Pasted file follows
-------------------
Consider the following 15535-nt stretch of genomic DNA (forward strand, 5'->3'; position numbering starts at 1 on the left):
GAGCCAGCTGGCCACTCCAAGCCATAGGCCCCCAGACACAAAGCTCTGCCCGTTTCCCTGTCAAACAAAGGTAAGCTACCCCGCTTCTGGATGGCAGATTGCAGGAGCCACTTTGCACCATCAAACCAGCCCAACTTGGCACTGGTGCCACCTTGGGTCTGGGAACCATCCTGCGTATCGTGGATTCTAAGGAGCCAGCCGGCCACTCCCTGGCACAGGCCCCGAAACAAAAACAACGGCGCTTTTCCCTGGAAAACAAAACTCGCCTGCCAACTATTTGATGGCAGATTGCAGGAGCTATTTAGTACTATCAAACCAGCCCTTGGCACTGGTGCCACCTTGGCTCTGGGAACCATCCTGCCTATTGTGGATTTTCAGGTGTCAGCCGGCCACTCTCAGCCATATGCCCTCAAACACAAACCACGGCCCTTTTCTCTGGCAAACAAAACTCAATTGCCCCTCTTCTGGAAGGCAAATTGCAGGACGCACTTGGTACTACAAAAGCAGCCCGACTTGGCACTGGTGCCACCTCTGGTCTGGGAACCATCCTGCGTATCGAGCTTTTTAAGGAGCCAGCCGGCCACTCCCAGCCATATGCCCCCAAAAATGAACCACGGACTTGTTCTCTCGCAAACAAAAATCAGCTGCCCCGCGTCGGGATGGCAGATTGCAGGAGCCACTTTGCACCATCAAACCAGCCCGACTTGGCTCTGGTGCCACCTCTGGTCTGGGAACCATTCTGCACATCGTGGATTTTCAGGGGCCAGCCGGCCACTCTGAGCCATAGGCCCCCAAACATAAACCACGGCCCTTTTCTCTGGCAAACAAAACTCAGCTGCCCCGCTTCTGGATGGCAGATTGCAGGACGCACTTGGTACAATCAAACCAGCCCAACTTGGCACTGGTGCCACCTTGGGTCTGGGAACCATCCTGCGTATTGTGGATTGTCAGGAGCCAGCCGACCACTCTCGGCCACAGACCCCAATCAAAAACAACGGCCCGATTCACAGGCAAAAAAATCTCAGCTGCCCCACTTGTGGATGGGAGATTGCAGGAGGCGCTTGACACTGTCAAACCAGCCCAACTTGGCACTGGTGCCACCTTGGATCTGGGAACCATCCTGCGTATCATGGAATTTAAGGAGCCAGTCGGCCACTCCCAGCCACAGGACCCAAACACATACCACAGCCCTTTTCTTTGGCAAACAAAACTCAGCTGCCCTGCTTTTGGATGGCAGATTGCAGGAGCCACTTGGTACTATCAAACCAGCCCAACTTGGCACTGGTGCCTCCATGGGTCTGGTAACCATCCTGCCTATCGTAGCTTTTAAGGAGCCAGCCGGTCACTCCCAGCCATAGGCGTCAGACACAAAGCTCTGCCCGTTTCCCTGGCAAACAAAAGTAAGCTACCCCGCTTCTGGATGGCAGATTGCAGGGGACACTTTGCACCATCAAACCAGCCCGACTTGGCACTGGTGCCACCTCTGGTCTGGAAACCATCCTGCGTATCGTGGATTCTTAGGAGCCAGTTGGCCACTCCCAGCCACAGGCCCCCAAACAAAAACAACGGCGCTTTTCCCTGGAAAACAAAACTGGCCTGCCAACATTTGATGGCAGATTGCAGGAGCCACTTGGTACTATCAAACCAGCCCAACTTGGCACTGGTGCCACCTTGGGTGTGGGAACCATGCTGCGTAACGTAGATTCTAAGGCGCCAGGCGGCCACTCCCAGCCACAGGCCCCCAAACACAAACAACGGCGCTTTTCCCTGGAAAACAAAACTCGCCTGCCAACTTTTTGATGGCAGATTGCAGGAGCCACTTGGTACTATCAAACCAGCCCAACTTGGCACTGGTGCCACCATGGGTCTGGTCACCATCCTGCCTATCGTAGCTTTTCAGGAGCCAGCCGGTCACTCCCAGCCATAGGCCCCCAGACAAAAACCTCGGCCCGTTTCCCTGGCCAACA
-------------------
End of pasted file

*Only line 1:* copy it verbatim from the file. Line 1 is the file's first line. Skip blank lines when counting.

Consider the following 15535-nt stretch of genomic DNA (forward strand, 5'->3'; position numbering starts at 1 on the left):